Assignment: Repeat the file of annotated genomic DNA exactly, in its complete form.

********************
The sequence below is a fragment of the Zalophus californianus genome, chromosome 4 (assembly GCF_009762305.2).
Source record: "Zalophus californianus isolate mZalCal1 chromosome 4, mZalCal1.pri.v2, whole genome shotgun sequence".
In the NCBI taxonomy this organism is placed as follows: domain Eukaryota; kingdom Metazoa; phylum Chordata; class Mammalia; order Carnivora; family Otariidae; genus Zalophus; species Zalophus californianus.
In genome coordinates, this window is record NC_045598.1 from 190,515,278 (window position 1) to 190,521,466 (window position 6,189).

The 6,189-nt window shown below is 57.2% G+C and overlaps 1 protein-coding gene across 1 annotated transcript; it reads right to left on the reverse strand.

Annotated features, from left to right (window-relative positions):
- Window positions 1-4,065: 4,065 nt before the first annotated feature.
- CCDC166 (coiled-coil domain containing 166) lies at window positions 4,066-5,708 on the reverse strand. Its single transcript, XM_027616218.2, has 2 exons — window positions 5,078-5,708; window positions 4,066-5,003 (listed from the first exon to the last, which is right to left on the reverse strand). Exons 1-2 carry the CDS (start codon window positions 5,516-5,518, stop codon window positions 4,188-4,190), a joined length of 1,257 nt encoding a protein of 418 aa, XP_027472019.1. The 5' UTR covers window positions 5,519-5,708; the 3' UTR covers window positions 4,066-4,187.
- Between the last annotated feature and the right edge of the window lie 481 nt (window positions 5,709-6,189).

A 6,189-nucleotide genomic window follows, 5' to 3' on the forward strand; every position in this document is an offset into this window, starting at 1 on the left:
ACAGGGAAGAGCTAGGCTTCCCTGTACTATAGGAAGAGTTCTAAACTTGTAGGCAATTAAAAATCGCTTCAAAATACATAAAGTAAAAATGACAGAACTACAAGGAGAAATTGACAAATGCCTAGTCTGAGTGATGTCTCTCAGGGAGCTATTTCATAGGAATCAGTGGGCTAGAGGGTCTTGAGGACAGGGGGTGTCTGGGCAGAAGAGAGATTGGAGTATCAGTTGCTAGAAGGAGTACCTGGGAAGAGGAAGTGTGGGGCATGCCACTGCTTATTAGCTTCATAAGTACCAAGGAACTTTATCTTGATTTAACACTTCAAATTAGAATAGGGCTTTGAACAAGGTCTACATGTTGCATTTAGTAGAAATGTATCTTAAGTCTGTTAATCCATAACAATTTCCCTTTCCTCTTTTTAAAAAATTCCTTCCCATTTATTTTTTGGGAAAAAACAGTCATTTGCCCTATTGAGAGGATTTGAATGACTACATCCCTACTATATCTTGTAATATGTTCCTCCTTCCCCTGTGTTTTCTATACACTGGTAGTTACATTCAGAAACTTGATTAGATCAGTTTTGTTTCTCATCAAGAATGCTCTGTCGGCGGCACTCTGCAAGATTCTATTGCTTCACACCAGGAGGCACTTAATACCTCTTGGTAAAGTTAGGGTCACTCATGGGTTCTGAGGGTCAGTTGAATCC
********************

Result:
The sequence below is a fragment of the Zalophus californianus genome, chromosome 4 (assembly GCF_009762305.2).
Source record: "Zalophus californianus isolate mZalCal1 chromosome 4, mZalCal1.pri.v2, whole genome shotgun sequence".
In the NCBI taxonomy this organism is placed as follows: domain Eukaryota; kingdom Metazoa; phylum Chordata; class Mammalia; order Carnivora; family Otariidae; genus Zalophus; species Zalophus californianus.
In genome coordinates, this window is record NC_045598.1 from 190,515,278 (window position 1) to 190,521,466 (window position 6,189).

The 6,189-nt window shown below is 57.2% G+C and overlaps 1 protein-coding gene across 1 annotated transcript; it reads right to left on the reverse strand.

Annotated features, from left to right (window-relative positions):
- Window positions 1-4,065: 4,065 nt before the first annotated feature.
- CCDC166 (coiled-coil domain containing 166) lies at window positions 4,066-5,708 on the reverse strand. Its single transcript, XM_027616218.2, has 2 exons — window positions 5,078-5,708; window positions 4,066-5,003 (listed from the first exon to the last, which is right to left on the reverse strand). Exons 1-2 carry the CDS (start codon window positions 5,516-5,518, stop codon window positions 4,188-4,190), a joined length of 1,257 nt encoding a protein of 418 aa, XP_027472019.1. The 5' UTR covers window positions 5,519-5,708; the 3' UTR covers window positions 4,066-4,187.
- Between the last annotated feature and the right edge of the window lie 481 nt (window positions 5,709-6,189).

A 6,189-nucleotide genomic window follows, 5' to 3' on the forward strand; every position in this document is an offset into this window, starting at 1 on the left:
ACAGGGAAGAGCTAGGCTTCCCTGTACTATAGGAAGAGTTCTAAACTTGTAGGCAATTAAAAATCGCTTCAAAATACATAAAGTAAAAATGACAGAACTACAAGGAGAAATTGACAAATGCCTAGTCTGAGTGATGTCTCTCAGGGAGCTATTTCATAGGAATCAGTGGGCTAGAGGGTCTTGAGGACAGGGGGTGTCTGGGCAGAAGAGAGATTGGAGTATCAGTTGCTAGAAGGAGTACCTGGGAAGAGGAAGTGTGGGGCATGCCACTGCTTATTAGCTTCATAAGTACCAAGGAACTTTATCTTGATTTAACACTTCAAATTAGAATAGGGCTTTGAACAAGGTCTACATGTTGCATTTAGTAGAAATGTATCTTAAGTCTGTTAATCCATAACAATTTCCCTTTCCTCTTTTTAAAAAATTCCTTCCCATTTATTTTTTGGGAAAAAACAGTCATTTGCCCTATTGAGAGGATTTGAATGACTACATCCCTACTATATCTTGTAATATGTTCCTCCTTCCCCTGTGTTTTCTATACACTGGTAGTTACATTCAGAAACTTGATTAGATCAGTTTTGTTTCTCATCAAGAATGCTCTGTCGGCGGCACTCTGCAAGATTCTATTGCTTCACACCAGGAGGCACTTAATACCTCTTGGTAAAGTTAGGGTCACTCATGGGTTCTGAGGGTCAGTTGAATCC